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How We Exploited the Salary Cap to Create the Ideal NFL Roster

Last week, we brought you the popular “Building the Ultimate 2021 NFL Roster (Under the Cap).” An exercise you’ll see across the internet, our piece was no different in searching for the best bargain-bin superstars to put together a coherent roster. Here, we’ll give you a deep dive into the tactics that we used to circumvent the NFL’s greatest tool of parity in order to show you how your favorite team may attempt to balance its books, as well as why squeezing a bunch of stars under the cap isn’t as easy as it seems.

We Mortgaged the Future for the Present

Our roster would have all-but-certainly won Super Bowl LVI at SoFi Stadium. However, the celebrations would have ended quickly once the league year turned over and our shiny new roster rose to a whopping $126.27 million over the 2022 cap ceiling -- despite only 34 players being signed.

By comparison, the Green Bay Packers currently have the tightest fit to the 2022 salary cap (projected at $208.2 million), but they are “only” $34.573 million over with a total of 50 players signed. Why is our roster so much worse off the following year? In short, 25% of our roster was in the first or second year of a new (non-rookie) deal. Especially in a 2021 season that saw the first reduction in the salary cap in over a decade, teams decided to backload new contracts, pushing out cap hits so that they could squeeze these new signings onto their roster. We took heavy advantage of this tactic, capitalizing on the reduced charges of players like Patrick Mahomes, Jalen Ramsey, Kenny Golladay and Justin Simmons. As a result, there is no chance our roster would look remotely similar in 2022.

We Jumped on the Hot Trend of the 2021 Offseason

Although he barely missed out on a spot on our roster, Taysom Hill signed an enormous extension this summer for 4 years and $140 million that will keep him on the Saints roster through… 2021. Just as NFL teams like the Saints, Buccaneers and Giants found this offseason, we used voidable years that artificially kept 2021 cap hits lower. To keep it relatively simple, a typical NFL contract is allowed to split the signing bonus equally over (up to) the first five years of a deal for the purposes of the salary cap. This way, the signing bonus of a monster contract doesn’t require a vastly larger cap hit in the first season.

By adding void years onto a contract shorter than five years, NFL teams can still spread that signing bonus out over five years even if the contract itself is shorter than that. In the example of Hill, his one-year contract included four voidable years for this purpose. In terms of players that we employed under this strategy, the contracts of Marshon Lattimore, Lavonte David, Robert Tonyan and Jayon Brown each sent millions of dollars into the future using void years.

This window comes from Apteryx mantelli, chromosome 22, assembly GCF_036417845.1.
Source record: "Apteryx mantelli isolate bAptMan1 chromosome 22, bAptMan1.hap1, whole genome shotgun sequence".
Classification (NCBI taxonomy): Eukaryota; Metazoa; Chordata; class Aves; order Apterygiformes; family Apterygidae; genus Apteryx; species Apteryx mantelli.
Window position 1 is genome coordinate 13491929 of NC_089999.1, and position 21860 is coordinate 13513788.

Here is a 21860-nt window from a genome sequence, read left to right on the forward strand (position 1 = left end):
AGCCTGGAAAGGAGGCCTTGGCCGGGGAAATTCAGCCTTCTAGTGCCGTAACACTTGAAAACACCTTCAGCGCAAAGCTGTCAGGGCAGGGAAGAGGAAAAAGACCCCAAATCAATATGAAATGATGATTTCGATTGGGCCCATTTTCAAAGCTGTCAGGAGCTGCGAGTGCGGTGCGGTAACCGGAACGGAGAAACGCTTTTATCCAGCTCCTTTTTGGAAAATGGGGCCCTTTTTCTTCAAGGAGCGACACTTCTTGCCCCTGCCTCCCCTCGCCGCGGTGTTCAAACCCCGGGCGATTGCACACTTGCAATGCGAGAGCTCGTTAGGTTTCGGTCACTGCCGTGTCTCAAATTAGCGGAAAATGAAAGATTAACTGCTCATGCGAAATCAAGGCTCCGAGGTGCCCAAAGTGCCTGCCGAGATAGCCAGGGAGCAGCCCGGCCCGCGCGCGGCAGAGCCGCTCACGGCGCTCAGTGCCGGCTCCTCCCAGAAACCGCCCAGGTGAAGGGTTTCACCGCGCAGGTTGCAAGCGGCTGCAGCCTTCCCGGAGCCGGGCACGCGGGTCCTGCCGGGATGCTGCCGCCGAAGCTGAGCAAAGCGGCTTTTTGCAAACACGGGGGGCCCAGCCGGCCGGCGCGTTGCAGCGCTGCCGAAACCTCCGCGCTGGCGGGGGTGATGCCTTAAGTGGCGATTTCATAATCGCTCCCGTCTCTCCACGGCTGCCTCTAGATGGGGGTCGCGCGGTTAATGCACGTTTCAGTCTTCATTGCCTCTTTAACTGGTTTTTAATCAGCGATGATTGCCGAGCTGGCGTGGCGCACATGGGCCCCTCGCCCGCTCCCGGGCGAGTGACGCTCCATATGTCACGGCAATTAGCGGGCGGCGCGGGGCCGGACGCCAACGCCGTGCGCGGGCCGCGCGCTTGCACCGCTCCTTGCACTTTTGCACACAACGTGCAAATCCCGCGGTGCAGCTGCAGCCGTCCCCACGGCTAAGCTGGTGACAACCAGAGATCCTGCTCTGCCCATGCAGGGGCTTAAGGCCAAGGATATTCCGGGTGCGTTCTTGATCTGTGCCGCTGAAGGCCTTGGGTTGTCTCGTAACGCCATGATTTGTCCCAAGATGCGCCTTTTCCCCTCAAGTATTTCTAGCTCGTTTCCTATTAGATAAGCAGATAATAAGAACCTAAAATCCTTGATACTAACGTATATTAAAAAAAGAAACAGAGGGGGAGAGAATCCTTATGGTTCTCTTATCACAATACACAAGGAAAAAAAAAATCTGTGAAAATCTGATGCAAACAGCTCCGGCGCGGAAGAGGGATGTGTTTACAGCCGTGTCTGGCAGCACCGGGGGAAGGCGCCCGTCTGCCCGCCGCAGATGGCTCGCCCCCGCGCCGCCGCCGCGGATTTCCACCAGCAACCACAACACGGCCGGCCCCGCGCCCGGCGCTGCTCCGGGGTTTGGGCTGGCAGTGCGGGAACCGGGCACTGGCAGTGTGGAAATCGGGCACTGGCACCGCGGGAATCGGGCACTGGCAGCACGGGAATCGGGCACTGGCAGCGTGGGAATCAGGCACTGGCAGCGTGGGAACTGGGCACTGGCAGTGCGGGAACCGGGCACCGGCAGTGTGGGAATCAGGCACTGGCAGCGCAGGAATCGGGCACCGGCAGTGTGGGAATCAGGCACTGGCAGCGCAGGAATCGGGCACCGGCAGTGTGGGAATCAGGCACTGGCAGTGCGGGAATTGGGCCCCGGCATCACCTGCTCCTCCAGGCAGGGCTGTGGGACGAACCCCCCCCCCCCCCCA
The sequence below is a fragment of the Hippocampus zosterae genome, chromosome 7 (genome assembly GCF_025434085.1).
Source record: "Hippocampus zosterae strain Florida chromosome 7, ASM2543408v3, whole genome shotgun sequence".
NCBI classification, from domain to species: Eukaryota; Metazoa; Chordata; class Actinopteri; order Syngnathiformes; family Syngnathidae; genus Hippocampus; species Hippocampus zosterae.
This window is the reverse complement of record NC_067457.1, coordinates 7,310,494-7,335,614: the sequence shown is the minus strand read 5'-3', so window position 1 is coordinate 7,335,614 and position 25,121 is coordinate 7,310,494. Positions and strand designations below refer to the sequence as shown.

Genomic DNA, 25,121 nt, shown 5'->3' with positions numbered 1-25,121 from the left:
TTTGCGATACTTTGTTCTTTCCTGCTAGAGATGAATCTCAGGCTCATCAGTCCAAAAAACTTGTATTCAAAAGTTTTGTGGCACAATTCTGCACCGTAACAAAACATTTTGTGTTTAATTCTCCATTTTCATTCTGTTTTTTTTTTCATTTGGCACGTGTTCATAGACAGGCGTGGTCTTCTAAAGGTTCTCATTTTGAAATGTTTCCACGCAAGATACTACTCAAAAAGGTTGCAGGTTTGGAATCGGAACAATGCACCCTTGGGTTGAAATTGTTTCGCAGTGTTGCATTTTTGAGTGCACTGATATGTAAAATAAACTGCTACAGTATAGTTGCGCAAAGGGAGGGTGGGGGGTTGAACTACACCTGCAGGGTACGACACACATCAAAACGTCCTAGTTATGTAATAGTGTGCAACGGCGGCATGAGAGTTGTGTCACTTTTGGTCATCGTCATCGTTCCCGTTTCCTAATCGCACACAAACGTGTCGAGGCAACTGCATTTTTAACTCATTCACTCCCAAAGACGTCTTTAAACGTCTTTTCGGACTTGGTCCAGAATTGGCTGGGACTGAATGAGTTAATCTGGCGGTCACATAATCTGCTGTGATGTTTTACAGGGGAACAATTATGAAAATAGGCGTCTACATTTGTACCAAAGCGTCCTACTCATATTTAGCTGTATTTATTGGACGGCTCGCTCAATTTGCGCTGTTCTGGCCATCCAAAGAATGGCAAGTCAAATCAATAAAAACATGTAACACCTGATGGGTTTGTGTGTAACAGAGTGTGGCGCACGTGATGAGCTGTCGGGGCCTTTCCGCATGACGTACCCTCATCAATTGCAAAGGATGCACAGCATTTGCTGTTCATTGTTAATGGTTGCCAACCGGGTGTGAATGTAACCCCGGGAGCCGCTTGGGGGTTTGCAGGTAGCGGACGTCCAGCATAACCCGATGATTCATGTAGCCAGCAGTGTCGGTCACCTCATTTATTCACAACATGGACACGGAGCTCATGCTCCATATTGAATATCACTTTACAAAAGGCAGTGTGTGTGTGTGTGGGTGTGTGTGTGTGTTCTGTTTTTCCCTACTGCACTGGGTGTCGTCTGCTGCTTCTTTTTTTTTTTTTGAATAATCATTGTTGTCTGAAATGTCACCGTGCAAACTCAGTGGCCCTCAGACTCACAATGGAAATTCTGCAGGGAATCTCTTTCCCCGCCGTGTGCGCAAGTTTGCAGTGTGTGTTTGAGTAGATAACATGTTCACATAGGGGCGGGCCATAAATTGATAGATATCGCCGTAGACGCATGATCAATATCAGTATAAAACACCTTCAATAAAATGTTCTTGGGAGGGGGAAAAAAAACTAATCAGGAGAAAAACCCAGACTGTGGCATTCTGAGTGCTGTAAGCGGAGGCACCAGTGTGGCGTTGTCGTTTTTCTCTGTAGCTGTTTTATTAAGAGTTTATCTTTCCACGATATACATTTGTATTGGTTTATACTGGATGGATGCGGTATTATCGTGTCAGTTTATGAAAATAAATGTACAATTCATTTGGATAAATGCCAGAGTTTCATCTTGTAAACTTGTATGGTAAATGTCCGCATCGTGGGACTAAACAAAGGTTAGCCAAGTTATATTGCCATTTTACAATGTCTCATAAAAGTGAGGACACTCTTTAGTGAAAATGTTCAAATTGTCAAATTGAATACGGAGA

We Didn’t Pay for Our Trades

Although trading draft picks for veterans is typically accompanied by an extension for the acquired player, the remaining years before that deal kicks in typically involve a significantly lower cap hit for the acquiring team than what was prescribed in the player’s original contract. Why is this? It all comes back to the signing bonus (as well as several other kinds of bonuses) being split over several years. Players on long-term deals rarely see the end of those contracts, but that split-out money hasn’t yet been accounted for on the salary cap. When a player gets cut or traded, the remaining guaranteed bonuses immediately get put onto the trade-away team’s salary cap as “dead cap,” and the acquiring team can ignore that portion of the contract altogether.

Given that our ideal roster didn’t actually give up anything of value to get our players, we were able to capitalize on the reduced cap hit of these traded players. This was most helpful for DeAndre Hopkins, but also came in clutch for two of our offensive linemen in Rodney Hudson and Orlando Brown.

We Hit on Every UDFA (and Draft Pick)

Finally, we did account for the skewed nature of the NFL’s rookie wage scale by reducing the number of rookie contracts we were allowed to take on our team, but even these rules had no response for our simple overwhelming accuracy when doing so. Actual NFL teams will have multiple failed draft picks or even prove-it free agents on their roster at any one time, but we were able to select only the proven performers. With players like Jerome Robinson, Robert Tonyan, Deonte Harris and J.C. Jackson, we didn’t have to expend extra roster capital in case our selections didn’t work out, because every player has proven NFL performance. This is by far the most unrealistic part of this exercise but serves an important point to why teams put so much investment and thought into scouting – there is a huge opportunity for growth on every roster. In all, there are still lots of avenues to be creative in NFL contracts in order to move cap hits around and squeeze out every inch of production possible -- but even an ideal NFL roster shows that the buck always stops somewhere.